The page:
STAFF SGT. JESSICA M. WING
Died: Aug. 27 in Kuwait City, Kuwait
A member of the Maine National Guard for eight years, Wing had previously served on active duty in the Army for 11 years, including deployments to Haiti and Bosnia. This was her third deployment to the Middle East as a member of the guard. The cause of her death, which was not related to combat, is currently under investigation.
Wing was a Black Hawk crew chief for the Bangor-based 126th Aviation Medevac unit, known as the "Black Bears," which works to airlift soldiers out of combat. In addition to serving in the guard, Wing had a second job fixing and maintaining helicopters at the Army Aviation Support Facility. With two decades of experience in repairing military helicopters, colleagues described her as a "subject matter expert" and the unit's go-to person for maintenance questions.
Shortly before her fourth deployment in 2005, she told the Bangor Daily News, "It doesn't matter how many times you've been deployed, once or 100 times, it's all the same. You don't know what you're getting into."
PFC. PATRICIA L. HORNE
Died: Aug. 24 in Bagram
Horne had hoped to become a doctor after getting out of the Army and just a few weeks before her death, had called her mother to say she was planning to reenlist because "the Army would pay for her schooling." In the Army, Horne had worked as a human resource specialist, working to maintain soldiers' records for the elite 101st Airborne Division. The cause of her death has not been released.
In her hometown of Greenwood, Miss., Horne was remembered as ambitious and a perfectionist. "Everything she wanted to do, she wanted to do it perfect," her high school principal told the AP.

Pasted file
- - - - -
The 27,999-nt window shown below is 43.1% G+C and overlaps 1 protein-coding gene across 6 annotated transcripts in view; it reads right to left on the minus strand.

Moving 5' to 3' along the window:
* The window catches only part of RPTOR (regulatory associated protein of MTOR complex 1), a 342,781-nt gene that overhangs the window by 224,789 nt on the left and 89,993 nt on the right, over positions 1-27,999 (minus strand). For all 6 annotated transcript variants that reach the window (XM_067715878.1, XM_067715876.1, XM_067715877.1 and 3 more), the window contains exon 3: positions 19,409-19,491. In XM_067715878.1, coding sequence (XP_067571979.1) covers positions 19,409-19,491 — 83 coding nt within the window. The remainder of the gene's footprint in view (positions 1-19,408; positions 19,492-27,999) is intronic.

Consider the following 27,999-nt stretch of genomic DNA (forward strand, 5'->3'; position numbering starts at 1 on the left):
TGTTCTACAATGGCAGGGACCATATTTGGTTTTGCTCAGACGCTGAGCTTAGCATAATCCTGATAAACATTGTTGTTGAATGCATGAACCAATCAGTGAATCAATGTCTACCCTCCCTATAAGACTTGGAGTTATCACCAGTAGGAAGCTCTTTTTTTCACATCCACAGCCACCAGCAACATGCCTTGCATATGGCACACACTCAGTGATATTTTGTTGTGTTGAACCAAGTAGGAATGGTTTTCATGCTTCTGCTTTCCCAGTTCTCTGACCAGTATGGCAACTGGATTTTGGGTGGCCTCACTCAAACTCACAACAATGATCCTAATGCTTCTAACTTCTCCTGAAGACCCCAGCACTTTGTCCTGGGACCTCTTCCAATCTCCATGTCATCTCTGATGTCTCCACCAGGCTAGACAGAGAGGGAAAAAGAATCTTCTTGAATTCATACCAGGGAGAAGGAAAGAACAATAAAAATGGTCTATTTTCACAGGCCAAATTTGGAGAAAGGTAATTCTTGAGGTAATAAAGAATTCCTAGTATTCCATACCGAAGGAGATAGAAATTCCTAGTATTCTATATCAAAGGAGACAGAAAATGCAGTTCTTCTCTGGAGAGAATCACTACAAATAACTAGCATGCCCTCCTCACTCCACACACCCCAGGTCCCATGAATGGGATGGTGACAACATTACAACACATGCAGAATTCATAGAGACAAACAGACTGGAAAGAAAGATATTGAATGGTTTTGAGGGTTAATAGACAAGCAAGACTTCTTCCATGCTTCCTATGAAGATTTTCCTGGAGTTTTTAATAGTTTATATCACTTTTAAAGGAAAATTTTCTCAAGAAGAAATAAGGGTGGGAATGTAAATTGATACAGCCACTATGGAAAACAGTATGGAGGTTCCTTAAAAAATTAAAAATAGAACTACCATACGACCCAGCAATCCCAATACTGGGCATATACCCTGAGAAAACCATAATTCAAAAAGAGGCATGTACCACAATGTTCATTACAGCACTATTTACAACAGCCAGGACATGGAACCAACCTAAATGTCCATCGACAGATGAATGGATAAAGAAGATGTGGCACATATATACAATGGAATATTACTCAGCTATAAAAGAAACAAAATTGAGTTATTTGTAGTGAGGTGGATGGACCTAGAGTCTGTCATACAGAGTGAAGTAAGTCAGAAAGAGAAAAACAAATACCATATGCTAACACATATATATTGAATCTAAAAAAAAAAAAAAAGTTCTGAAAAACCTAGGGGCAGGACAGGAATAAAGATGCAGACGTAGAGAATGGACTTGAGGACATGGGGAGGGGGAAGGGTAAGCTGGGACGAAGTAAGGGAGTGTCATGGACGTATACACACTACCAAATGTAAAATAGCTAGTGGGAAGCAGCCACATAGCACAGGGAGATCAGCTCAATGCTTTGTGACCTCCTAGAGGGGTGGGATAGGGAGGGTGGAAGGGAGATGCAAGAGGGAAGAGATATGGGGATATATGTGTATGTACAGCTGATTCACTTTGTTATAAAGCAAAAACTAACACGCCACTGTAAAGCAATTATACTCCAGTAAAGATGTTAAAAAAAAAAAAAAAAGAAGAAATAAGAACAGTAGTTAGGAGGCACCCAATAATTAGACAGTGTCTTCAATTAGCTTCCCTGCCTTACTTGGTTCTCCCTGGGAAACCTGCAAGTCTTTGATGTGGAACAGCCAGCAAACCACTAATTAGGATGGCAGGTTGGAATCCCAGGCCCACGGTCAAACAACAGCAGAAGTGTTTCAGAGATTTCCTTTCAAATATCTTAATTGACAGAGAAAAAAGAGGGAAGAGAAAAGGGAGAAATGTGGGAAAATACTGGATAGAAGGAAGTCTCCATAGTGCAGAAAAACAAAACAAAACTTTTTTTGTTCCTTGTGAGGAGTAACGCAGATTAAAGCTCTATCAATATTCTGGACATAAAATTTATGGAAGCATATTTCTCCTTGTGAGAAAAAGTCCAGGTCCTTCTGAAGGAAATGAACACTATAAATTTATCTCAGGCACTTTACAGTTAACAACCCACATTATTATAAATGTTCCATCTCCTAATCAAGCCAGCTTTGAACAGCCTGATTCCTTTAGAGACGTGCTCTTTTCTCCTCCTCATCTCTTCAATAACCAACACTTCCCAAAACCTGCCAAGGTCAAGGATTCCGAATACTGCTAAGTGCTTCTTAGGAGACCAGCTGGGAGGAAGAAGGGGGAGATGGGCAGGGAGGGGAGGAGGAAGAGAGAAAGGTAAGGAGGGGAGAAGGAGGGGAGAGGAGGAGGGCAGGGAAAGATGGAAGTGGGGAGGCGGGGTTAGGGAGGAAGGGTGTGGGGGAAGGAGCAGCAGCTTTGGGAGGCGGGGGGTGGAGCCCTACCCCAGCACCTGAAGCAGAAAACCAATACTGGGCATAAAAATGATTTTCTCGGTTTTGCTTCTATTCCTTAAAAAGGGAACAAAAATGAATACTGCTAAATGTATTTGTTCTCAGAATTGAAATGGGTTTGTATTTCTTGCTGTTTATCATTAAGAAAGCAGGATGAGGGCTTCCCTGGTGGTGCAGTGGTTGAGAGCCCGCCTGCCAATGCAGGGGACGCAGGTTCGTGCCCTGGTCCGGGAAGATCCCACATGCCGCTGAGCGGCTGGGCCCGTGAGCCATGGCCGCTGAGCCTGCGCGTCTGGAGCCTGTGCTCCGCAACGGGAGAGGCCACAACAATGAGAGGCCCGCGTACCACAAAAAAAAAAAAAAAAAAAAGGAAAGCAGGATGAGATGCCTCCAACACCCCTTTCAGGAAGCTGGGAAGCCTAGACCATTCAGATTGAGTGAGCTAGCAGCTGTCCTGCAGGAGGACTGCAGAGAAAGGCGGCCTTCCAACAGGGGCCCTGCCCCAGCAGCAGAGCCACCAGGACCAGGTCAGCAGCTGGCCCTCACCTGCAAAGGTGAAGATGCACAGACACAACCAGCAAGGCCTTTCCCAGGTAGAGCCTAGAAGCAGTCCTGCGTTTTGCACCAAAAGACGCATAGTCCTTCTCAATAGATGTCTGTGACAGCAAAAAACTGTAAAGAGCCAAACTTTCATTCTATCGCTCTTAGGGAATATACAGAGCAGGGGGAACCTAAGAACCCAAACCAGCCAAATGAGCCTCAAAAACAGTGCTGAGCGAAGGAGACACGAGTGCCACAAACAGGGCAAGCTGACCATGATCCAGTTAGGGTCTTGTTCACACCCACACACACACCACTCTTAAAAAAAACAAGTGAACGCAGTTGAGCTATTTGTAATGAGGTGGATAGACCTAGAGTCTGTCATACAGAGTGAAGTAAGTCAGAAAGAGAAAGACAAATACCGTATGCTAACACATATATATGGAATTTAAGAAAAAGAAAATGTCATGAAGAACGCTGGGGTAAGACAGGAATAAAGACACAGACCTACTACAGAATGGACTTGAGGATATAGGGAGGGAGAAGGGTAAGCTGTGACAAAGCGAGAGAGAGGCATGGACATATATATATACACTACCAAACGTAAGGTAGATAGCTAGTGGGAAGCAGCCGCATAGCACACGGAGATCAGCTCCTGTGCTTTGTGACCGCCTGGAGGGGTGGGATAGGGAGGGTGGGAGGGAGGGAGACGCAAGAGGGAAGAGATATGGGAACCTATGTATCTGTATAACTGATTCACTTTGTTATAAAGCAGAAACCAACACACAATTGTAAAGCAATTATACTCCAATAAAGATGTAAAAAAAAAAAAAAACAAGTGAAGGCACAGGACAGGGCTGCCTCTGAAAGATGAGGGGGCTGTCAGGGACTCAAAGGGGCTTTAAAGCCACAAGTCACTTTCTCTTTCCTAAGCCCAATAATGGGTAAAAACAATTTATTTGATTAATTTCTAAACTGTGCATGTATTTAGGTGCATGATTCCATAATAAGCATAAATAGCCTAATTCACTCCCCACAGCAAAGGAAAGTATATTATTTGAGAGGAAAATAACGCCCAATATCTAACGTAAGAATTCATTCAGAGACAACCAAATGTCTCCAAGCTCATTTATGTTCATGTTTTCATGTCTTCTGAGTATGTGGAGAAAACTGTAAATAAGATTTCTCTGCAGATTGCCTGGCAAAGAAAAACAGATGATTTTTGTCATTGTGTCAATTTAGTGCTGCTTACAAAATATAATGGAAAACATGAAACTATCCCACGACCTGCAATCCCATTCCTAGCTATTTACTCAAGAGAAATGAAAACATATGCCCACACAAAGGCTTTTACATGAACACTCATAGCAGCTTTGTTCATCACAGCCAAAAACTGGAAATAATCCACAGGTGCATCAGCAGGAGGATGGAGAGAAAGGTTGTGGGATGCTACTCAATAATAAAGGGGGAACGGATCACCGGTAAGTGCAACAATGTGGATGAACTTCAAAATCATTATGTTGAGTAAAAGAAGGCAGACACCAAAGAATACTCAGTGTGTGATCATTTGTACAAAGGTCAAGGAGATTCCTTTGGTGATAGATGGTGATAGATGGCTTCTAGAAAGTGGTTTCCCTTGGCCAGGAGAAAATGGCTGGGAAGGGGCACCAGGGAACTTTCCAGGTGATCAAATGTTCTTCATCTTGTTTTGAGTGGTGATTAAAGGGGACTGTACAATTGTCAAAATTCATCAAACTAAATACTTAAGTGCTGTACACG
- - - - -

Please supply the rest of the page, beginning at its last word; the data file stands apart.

SPC. KRYSTAL FITTS
Died: July 17 in Kandahar
Fitts, of Houston, Texas, first joined the Army in 2009 as a chemical operations specialist. In Afghanistan, she volunteered to serve on a Female Engagement Team supporting the 508th Parachute Infantry Regiment, 4th Brigade Combat Team. The FETs are special units of female troops assigned to engage with local women who might be wary of male soldiers. Fitts studied Pashto in order to better communicate with locals.
"They have been the literal face of America to a host of Afghan women and children," Lt. Col. Timothy Gilhool, one her commanding officers, said. "Krystal was unafraid. Her presence made the difference." She had received numerous commendations, including the Bronze Star and the Purple Heart. She was killed by indirect fire when her base came under attack.
On the day of her death, Fitts posted a photo of a soldier's helmet with a bullet hole through it on her Facebook page, with the caption, "Remember so many have given of their lives that we have the privilege and the duty to make the most of ours. Let us do our best to live worthy of this freedom they fought and gave their all for us to enjoy."
SPC. ERICA P. ALECKSEN
Died: July 8 in Maidan Shahr
Alecksen was killed along with five other members of her military police company when the truck they were riding in ran over an IED in a restive city near Kabul -- one of the deadliest days in months for U.S. forces in Afghanistan. A native of the small town of Eatonton, Ga., Alecksen joined the Army in 2010 and was soon transferred to Ft. Bliss in El Paso, Texas, taking along the husband she had met back home. She then shipped out for a nine-month deployment to Afghanistan.
Alecksen had decided to become a military police officer after asking a retired general for advice after services at her church. He told her that MPs were assigned protect soldiers and their families. Family members credited long shifts spent working in her father's garage for the toughness and stoicism that served her well in the Army.
"If there was something she didn't like, you never heard it from her," her grandfather told the Army Times. "If there was something she did like, she might say something but not dwell on it."